She also organized a fundraiser in memory of Ssgt. Mark Anthony "Tony" Wojciechowski, who was killed in Iraq in 2009. The Tony Wojo motorcycle ride raises college scholarship funds for the children or relatives of active duty Marines or veterans.

Kroner is taking classes to receive her Human Resource Certification, which is just one of many ways she continues to improve herself and her company.


Carolyn Hill
Production Supervisor,
Franks Adult Center


Carolyn Hill has been serving people with disabilities in Hamilton County for more than 20 years.

Hill works at Franks Adult Center, which provides programs for work, recreation and leisure to those with disabilities through Hamilton County Developmental Disabilities Services. As a production supervisor, Hill oversees production on work lines, which involves light assembly and packaging products.

"Going in every day, it's never the same day twice "” it's always different," she says. "It's good
to see the individuals come off the bus, and they're just so happy to see you. They want to work and earn a paycheck."

Communication is key, so Hill is flexible and available to her coworkers. She established weekly group meetings to discuss workloads and expectations, as well as to get feedback. But Hill doesn't just run the work lines "” she has been known to get her hands dirty, working alongside the rest of the team.

Colleagues call her cooperative, insightful and a natural leader. Even when situations get stressful, Hill is there to remind people why they're there "” to focus on helping individuals with disabilities.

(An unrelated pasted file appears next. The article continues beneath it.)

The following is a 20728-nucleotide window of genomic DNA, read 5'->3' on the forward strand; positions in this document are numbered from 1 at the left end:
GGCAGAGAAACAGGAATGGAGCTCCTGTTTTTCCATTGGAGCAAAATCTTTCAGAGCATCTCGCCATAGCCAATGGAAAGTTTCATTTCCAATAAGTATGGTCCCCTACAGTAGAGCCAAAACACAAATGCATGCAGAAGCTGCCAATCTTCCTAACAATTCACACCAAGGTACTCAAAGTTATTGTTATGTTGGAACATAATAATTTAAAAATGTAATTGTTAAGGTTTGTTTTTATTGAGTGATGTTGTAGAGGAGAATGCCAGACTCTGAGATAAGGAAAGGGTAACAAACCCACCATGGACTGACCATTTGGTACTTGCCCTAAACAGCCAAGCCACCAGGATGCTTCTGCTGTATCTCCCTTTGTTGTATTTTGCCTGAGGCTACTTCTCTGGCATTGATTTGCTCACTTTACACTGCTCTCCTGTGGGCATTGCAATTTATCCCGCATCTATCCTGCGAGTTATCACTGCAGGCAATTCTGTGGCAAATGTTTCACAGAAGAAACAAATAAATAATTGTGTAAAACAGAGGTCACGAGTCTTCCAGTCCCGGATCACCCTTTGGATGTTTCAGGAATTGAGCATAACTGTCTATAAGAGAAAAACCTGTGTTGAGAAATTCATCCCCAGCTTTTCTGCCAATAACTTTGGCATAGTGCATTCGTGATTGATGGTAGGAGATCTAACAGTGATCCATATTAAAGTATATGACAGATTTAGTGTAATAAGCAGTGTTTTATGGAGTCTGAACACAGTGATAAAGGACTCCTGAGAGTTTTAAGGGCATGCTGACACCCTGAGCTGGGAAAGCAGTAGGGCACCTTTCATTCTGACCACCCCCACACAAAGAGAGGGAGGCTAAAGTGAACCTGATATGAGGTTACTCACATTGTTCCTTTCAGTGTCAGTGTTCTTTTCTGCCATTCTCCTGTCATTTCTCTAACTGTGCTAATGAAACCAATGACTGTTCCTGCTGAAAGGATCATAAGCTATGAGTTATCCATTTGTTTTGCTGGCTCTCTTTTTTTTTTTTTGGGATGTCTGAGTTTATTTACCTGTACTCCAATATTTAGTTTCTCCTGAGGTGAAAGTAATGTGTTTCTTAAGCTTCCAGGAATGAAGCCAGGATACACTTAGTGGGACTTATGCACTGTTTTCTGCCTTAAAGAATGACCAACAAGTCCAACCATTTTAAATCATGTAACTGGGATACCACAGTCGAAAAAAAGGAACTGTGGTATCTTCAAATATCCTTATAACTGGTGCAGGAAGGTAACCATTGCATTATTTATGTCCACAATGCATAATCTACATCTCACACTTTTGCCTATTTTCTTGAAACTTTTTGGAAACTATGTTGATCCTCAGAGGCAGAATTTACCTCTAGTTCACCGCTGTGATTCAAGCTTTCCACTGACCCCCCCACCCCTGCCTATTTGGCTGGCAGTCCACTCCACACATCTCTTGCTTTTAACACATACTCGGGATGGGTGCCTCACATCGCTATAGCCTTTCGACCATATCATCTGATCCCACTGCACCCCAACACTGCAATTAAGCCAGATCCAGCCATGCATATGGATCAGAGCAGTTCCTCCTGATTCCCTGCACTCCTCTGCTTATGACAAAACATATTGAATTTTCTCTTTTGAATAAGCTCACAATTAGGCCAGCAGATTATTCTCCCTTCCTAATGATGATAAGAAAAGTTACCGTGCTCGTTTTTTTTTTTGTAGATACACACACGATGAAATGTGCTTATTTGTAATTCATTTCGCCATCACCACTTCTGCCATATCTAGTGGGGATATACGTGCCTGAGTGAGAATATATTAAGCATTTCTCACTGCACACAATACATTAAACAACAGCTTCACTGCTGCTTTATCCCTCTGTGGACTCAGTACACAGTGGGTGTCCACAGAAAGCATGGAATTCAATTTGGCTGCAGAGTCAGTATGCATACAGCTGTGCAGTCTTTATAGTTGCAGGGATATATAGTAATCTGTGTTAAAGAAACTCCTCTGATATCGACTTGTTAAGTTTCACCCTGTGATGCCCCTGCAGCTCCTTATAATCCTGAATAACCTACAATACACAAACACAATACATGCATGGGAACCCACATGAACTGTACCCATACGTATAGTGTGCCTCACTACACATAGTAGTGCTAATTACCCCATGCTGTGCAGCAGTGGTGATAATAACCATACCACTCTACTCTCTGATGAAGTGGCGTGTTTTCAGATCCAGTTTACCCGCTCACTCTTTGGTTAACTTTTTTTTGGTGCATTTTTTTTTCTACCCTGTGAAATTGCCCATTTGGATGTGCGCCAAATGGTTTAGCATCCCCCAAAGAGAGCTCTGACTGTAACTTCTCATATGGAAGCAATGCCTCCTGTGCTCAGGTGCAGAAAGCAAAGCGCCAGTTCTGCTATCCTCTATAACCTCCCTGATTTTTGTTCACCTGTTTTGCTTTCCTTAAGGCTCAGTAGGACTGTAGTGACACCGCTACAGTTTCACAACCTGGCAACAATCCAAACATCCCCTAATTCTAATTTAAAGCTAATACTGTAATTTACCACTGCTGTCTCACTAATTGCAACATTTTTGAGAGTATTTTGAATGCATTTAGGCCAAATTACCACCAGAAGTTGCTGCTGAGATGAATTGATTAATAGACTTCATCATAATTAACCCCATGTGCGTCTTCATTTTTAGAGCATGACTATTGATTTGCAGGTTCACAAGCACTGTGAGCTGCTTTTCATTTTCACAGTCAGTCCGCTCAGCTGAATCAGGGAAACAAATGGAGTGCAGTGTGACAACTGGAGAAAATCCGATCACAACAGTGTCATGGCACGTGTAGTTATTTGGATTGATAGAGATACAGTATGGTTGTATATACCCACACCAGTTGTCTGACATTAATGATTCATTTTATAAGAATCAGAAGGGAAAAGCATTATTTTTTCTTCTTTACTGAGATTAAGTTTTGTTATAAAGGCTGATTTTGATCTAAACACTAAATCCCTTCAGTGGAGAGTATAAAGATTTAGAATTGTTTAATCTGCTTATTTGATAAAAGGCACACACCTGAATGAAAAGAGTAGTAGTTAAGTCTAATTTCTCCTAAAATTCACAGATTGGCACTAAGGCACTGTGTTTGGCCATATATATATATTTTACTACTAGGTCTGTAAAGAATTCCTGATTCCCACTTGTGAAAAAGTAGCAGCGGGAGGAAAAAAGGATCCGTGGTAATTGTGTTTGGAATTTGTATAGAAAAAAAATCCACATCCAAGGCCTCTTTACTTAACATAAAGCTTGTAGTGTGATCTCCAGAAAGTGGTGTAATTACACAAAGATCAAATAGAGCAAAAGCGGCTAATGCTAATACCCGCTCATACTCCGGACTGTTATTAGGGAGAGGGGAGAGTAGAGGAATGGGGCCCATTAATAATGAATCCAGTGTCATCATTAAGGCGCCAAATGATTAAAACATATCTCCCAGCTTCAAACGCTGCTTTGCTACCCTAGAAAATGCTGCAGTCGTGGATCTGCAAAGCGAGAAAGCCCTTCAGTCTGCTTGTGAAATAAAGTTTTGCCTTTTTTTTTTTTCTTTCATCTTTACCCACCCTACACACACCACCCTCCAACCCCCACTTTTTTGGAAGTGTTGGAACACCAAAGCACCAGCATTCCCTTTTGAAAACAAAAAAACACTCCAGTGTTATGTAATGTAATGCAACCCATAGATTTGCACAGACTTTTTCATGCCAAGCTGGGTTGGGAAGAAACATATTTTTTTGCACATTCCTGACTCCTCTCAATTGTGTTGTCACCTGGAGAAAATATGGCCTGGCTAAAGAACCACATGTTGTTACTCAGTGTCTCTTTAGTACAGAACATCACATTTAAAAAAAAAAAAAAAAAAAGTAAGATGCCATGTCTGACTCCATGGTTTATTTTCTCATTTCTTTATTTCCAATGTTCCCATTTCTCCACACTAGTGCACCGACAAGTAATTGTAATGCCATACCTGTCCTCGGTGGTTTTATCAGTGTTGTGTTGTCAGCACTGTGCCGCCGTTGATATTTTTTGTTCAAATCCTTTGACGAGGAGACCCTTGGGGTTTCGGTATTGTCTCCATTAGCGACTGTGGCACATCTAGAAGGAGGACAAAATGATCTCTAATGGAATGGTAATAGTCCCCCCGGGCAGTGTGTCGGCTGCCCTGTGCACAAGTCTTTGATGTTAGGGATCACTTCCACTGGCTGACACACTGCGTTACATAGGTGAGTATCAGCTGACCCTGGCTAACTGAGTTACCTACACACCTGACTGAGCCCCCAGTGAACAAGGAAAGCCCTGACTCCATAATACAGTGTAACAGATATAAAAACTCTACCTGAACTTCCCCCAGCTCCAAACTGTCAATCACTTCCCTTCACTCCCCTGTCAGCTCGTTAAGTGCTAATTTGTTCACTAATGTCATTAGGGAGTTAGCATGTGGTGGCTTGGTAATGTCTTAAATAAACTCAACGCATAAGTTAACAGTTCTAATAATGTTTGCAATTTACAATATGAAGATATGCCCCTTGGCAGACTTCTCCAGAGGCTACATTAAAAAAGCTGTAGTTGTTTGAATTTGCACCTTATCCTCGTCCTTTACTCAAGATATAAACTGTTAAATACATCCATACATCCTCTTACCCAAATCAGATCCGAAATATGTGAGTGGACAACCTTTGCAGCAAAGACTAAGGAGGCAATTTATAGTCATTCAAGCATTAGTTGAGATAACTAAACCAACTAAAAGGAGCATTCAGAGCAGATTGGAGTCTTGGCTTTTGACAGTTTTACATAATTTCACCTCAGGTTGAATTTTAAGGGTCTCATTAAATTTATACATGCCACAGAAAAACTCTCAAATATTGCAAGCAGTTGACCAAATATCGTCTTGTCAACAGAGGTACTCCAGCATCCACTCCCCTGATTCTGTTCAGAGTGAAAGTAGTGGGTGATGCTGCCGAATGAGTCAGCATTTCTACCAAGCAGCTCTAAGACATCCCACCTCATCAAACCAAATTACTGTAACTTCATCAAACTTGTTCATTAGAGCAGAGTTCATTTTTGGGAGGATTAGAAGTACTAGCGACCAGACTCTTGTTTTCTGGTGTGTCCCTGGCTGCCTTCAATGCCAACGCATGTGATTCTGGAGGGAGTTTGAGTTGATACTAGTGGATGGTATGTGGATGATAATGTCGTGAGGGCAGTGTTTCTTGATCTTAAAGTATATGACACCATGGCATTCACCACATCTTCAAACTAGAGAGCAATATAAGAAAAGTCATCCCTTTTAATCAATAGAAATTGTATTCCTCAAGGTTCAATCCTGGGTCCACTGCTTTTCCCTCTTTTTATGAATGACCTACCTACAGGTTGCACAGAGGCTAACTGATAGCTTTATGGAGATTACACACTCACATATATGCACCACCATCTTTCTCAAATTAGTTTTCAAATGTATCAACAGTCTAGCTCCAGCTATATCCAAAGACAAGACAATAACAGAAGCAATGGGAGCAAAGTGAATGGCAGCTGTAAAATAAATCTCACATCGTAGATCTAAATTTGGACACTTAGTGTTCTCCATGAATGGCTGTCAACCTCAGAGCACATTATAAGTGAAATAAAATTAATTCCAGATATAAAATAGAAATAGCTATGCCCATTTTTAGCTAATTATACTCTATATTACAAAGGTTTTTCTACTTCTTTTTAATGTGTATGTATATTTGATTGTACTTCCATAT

Lisa Slutsky
Coordinator, Return to Work Resource Center,
Great Oaks Career Campuses


In March of 2009, the Southwest Ohio Region Workforce Investment Board's office closed "” and for unemployed and underemployed jobseekers, it couldn't have come at a worse time.

Enter Lisa Slutsky, who helped to build the Return to Work Resource Center at Scarlet Oaks in Sharonville. Serving as its first and only coordinator, she helps people find the tools for employment.

Those include access to computers and copy/fax machines, resume advice, and lectures on interviewing skills and job search strategies.

"With the numbers of displaced workers that we have in this metropolitan area, it's become a real passion for me to help everyone, no matter what situation they're finding themselves in," Slutsky says.

"With unemployment, it takes a great effort, and I'm pleased to be able to help folks."

The center has already helped 700 people whose lives have been disrupted by employment challenges. Slutsky has been there with compassion, service and enthusiasm.

Amy Leuchauer
Clinical Manager, Cincinnati Eye Institute

Amy Leuchauer's colleagues say that sometimes she is so busy thinking of others that they have to remind her to think of herself as well.

That's just what happens to someone who strives to give her time to others.

After working for the Cincinnati Eye Institute for more than 26 years, she continues to work closely with doctors, educate patients about glaucoma, and keep high expectations of her staff.

Leuchauer was one of the first people to get involved with the Cincinnati Eye Institute Foundation, a nonprofit that was founded in 2006.